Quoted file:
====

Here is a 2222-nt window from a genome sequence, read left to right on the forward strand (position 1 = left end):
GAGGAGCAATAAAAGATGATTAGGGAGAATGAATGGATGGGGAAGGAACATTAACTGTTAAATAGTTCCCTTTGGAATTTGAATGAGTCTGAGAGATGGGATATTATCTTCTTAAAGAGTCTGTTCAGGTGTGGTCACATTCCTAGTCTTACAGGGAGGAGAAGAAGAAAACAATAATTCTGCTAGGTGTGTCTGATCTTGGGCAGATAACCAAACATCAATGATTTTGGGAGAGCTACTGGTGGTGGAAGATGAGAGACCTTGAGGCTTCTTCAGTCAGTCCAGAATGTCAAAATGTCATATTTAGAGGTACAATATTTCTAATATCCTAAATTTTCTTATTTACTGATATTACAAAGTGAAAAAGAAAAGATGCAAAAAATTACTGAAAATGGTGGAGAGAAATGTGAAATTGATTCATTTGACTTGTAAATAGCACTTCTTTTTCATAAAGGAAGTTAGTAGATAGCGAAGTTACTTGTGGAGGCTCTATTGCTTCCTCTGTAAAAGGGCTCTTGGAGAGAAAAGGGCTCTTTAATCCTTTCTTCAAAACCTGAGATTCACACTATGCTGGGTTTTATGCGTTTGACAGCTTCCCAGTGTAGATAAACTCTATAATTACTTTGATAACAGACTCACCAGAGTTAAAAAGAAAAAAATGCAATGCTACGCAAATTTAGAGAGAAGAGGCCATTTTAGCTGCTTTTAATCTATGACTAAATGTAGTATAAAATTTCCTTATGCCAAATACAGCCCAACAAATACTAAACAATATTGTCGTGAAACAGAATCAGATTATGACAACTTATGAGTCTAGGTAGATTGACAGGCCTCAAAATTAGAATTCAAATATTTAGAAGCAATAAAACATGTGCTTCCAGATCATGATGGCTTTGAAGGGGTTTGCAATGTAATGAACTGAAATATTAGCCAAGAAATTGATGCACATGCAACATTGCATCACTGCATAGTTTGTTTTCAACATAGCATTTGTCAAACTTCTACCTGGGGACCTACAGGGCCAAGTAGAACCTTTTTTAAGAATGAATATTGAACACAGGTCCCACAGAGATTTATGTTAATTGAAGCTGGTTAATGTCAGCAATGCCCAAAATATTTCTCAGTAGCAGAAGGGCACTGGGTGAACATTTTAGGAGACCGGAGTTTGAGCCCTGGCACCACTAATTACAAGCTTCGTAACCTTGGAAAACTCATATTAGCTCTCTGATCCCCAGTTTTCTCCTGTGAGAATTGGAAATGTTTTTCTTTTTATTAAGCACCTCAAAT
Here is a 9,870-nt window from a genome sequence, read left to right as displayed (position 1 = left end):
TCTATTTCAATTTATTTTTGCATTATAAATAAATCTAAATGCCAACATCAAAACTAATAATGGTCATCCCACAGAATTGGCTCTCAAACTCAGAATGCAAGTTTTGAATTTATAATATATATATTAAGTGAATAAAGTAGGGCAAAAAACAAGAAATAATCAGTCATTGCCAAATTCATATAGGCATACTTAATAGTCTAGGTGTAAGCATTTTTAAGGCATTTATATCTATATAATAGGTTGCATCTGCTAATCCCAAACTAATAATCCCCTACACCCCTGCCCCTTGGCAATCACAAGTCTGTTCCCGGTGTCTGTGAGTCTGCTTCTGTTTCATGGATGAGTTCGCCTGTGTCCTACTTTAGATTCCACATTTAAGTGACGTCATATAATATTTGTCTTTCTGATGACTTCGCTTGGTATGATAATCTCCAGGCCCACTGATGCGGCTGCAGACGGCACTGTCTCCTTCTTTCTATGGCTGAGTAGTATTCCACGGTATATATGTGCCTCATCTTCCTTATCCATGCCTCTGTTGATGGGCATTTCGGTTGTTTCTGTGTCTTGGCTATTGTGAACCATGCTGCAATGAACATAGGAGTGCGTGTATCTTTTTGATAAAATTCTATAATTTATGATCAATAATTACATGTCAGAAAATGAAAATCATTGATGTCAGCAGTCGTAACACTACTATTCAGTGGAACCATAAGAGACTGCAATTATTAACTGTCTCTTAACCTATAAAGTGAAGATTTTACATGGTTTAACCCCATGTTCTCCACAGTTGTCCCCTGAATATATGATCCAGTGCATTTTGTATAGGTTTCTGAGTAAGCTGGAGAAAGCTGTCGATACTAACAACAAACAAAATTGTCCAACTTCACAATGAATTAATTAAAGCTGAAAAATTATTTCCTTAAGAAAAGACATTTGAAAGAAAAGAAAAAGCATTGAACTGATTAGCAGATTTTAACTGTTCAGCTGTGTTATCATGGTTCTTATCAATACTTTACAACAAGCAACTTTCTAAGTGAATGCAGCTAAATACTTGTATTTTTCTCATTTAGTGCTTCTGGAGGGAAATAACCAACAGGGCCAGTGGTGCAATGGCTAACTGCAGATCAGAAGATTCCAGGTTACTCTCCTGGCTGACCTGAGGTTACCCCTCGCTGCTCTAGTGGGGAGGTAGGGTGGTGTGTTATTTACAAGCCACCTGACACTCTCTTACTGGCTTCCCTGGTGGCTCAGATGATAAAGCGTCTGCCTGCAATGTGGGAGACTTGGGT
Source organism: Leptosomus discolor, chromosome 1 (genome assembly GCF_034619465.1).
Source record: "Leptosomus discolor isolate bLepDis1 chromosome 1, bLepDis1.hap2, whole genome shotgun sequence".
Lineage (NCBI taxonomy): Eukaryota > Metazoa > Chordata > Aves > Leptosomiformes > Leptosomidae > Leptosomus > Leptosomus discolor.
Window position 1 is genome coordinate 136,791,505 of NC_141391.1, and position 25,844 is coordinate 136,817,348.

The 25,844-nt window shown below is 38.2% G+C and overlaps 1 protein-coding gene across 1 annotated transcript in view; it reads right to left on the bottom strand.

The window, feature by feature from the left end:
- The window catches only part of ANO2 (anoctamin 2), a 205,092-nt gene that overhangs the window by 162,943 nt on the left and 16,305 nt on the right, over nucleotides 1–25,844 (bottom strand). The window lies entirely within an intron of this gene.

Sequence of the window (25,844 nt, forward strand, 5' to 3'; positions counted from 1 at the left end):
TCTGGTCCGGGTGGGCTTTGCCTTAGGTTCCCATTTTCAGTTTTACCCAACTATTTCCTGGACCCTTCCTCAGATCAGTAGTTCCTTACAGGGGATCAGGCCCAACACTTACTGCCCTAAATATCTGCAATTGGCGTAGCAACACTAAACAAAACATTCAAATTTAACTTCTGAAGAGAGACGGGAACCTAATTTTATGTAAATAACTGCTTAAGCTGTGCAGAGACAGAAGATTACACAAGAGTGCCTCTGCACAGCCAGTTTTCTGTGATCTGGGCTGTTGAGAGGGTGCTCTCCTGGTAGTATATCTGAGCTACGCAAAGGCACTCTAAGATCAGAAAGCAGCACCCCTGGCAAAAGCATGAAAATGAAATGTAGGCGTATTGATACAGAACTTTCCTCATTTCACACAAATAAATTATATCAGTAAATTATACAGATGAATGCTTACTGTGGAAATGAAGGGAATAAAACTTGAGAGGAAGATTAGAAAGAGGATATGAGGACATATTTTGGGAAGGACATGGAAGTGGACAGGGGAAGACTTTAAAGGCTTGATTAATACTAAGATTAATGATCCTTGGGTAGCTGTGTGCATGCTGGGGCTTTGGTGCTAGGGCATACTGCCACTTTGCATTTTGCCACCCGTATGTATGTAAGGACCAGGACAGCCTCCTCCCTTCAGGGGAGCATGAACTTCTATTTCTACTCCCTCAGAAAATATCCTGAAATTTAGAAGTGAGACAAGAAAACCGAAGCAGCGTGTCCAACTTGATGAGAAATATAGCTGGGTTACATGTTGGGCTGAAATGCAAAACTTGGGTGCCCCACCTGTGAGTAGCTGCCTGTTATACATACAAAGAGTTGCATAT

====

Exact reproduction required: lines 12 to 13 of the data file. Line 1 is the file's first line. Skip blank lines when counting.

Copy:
Sequence of the window (25,844 nt, forward strand, 5' to 3'; positions counted from 1 at the left end):
TCTGGTCCGGGTGGGCTTTGCCTTAGGTTCCCATTTTCAGTTTTACCCAACTATTTCCTGGACCCTTCCTCAGATCAGTAGTTCCTTACAGGGGATCAGGCCCAACACTTACTGCCCTAAATATCTGCAATTGGCGTAGCAACACTAAACAAAACATTCAAATTTAACTTCTGAAGAGAGACGGGAACCTAATTTTATGTAAATAACTGCTTAAGCTGTGCAGAGACAGAAGATTACACAAGAGTGCCTCTGCACAGCCAGTTTTCTGTGATCTGGGCTGTTGAGAGGGTGCTCTCCTGGTAGTATATCTGAGCTACGCAAAGGCACTCTAAGATCAGAAAGCAGCACCCCTGGCAAAAGCATGAAAATGAAATGTAGGCGTATTGATACAGAACTTTCCTCATTTCACACAAATAAATTATATCAGTAAATTATACAGATGAATGCTTACTGTGGAAATGAAGGGAATAAAACTTGAGAGGAAGATTAGAAAGAGGATATGAGGACATATTTTGGGAAGGACATGGAAGTGGACAGGGGAAGACTTTAAAGGCTTGATTAATACTAAGATTAATGATCCTTGGGTAGCTGTGTGCATGCTGGGGCTTTGGTGCTAGGGCATACTGCCACTTTGCATTTTGCCACCCGTATGTATGTAAGGACCAGGACAGCCTCCTCCCTTCAGGGGAGCATGAACTTCTATTTCTACTCCCTCAGAAAATATCCTGAAATTTAGAAGTGAGACAAGAAAACCGAAGCAGCGTGTCCAACTTGATGAGAAATATAGCTGGGTTACATGTTGGGCTGAAATGCAAAACTTGGGTGCCCCACCTGTGAGTAGCTGCCTGTTATACATACAAAGAGTTGCATAT